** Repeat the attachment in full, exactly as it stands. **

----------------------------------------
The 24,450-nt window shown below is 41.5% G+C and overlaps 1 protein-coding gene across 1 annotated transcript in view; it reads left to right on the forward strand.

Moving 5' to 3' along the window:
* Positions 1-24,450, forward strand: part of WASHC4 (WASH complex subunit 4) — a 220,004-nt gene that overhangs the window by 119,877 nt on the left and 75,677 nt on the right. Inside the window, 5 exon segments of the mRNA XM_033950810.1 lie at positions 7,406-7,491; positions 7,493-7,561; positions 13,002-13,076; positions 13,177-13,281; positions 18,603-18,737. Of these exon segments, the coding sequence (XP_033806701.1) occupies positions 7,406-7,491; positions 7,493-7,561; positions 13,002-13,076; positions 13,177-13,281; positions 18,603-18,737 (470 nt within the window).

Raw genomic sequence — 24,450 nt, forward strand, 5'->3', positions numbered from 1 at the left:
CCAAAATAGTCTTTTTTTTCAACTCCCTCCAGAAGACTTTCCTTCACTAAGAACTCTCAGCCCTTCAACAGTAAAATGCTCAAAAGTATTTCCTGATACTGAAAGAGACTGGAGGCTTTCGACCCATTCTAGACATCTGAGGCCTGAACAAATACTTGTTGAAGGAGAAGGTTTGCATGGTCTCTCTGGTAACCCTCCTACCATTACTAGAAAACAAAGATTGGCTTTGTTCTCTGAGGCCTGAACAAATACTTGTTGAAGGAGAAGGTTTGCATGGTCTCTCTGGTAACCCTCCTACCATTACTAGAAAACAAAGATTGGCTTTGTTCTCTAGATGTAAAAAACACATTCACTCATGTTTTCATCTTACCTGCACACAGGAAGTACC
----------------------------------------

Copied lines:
The 24,450-nt window shown below is 41.5% G+C and overlaps 1 protein-coding gene across 1 annotated transcript in view; it reads left to right on the forward strand.

Moving 5' to 3' along the window:
* Positions 1-24,450, forward strand: part of WASHC4 (WASH complex subunit 4) — a 220,004-nt gene that overhangs the window by 119,877 nt on the left and 75,677 nt on the right. Inside the window, 5 exon segments of the mRNA XM_033950810.1 lie at positions 7,406-7,491; positions 7,493-7,561; positions 13,002-13,076; positions 13,177-13,281; positions 18,603-18,737. Of these exon segments, the coding sequence (XP_033806701.1) occupies positions 7,406-7,491; positions 7,493-7,561; positions 13,002-13,076; positions 13,177-13,281; positions 18,603-18,737 (470 nt within the window).

Raw genomic sequence — 24,450 nt, forward strand, 5'->3', positions numbered from 1 at the left:
CCAAAATAGTCTTTTTTTTCAACTCCCTCCAGAAGACTTTCCTTCACTAAGAACTCTCAGCCCTTCAACAGTAAAATGCTCAAAAGTATTTCCTGATACTGAAAGAGACTGGAGGCTTTCGACCCATTCTAGACATCTGAGGCCTGAACAAATACTTGTTGAAGGAGAAGGTTTGCATGGTCTCTCTGGTAACCCTCCTACCATTACTAGAAAACAAAGATTGGCTTTGTTCTCTGAGGCCTGAACAAATACTTGTTGAAGGAGAAGGTTTGCATGGTCTCTCTGGTAACCCTCCTACCATTACTAGAAAACAAAGATTGGCTTTGTTCTCTAGATGTAAAAAACACATTCACTCATGTTTTCATCTTACCTGCACACAGGAAGTACC